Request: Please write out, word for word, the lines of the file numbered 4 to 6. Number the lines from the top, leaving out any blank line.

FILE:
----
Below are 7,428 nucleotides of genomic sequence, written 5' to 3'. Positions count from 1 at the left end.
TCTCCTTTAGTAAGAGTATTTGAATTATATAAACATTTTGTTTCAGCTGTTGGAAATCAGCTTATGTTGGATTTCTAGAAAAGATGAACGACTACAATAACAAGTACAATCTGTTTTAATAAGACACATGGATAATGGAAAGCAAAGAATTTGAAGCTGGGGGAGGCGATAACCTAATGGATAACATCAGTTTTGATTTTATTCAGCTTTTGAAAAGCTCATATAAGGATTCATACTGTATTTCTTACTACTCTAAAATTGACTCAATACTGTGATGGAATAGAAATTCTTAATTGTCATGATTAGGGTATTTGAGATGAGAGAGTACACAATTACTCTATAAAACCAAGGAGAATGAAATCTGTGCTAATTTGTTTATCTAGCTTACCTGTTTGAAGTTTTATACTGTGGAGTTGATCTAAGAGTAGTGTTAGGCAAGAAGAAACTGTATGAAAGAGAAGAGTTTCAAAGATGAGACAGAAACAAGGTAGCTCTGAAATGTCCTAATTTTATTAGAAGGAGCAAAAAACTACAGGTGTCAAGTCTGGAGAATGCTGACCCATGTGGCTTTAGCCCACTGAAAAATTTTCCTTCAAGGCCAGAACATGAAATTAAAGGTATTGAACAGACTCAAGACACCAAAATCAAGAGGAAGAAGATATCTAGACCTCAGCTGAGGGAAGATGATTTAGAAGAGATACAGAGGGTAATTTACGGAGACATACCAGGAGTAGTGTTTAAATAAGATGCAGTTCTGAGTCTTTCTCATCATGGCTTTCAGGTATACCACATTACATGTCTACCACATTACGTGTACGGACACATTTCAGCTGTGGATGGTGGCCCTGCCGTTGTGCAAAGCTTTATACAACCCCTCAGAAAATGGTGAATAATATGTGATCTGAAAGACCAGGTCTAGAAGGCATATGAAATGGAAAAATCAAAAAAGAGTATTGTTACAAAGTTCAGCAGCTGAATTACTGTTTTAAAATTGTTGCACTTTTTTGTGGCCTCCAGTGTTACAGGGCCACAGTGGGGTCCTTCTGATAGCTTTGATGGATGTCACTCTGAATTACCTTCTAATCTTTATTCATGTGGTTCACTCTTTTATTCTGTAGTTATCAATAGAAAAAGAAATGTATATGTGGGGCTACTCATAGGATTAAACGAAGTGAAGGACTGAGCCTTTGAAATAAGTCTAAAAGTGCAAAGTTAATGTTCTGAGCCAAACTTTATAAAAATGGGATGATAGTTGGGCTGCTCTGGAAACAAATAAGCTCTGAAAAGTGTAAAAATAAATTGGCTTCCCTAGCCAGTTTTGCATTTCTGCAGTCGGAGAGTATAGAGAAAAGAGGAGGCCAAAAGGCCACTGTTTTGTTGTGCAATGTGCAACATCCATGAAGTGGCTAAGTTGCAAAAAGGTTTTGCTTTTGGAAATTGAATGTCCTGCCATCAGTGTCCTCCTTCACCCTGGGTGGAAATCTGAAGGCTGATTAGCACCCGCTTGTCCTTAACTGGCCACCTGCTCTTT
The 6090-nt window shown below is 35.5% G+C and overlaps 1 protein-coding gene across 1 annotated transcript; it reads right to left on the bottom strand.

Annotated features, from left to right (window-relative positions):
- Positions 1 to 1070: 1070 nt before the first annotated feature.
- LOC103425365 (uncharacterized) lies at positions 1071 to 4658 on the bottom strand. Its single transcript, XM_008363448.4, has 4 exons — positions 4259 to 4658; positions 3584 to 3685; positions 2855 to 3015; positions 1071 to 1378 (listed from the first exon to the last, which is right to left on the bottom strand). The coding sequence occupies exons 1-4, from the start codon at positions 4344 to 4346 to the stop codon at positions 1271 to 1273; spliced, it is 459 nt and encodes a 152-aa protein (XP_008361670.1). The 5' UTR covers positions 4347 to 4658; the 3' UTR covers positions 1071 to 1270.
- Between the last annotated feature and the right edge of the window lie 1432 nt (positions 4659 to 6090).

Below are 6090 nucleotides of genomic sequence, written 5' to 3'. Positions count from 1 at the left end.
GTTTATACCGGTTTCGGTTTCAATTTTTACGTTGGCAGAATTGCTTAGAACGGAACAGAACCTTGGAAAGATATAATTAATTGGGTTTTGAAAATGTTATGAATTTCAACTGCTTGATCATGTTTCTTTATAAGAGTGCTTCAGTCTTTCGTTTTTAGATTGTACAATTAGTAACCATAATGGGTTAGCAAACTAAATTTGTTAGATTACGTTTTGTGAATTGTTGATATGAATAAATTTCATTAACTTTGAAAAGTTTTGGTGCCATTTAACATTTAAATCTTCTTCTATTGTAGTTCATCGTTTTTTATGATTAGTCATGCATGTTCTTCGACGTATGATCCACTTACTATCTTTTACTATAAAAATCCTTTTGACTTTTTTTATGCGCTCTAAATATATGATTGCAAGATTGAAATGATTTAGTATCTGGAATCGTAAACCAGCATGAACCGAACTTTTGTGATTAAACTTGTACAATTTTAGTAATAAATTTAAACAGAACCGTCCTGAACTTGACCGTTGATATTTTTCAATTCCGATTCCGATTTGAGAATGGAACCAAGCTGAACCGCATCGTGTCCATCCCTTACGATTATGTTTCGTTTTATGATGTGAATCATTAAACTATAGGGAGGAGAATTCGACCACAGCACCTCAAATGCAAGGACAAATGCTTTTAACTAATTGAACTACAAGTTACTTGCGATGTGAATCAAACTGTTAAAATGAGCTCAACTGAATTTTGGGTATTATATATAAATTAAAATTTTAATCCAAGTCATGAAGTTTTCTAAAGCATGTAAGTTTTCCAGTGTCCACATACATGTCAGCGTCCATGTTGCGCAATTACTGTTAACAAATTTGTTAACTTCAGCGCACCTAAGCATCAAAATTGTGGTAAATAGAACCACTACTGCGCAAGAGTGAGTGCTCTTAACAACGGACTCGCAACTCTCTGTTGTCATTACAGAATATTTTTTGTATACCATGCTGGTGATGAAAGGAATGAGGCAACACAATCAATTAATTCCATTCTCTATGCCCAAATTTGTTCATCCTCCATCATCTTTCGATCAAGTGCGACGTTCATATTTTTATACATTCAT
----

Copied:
Annotated features, from left to right (window-relative positions):
- Positions 1 to 1070: 1070 nt before the first annotated feature.
- LOC103425365 (uncharacterized) lies at positions 1071 to 4658 on the bottom strand. Its single transcript, XM_008363448.4, has 4 exons — positions 4259 to 4658; positions 3584 to 3685; positions 2855 to 3015; positions 1071 to 1378 (listed from the first exon to the last, which is right to left on the bottom strand). The coding sequence occupies exons 1-4, from the start codon at positions 4344 to 4346 to the stop codon at positions 1271 to 1273; spliced, it is 459 nt and encodes a 152-aa protein (XP_008361670.1). The 5' UTR covers positions 4347 to 4658; the 3' UTR covers positions 1071 to 1270.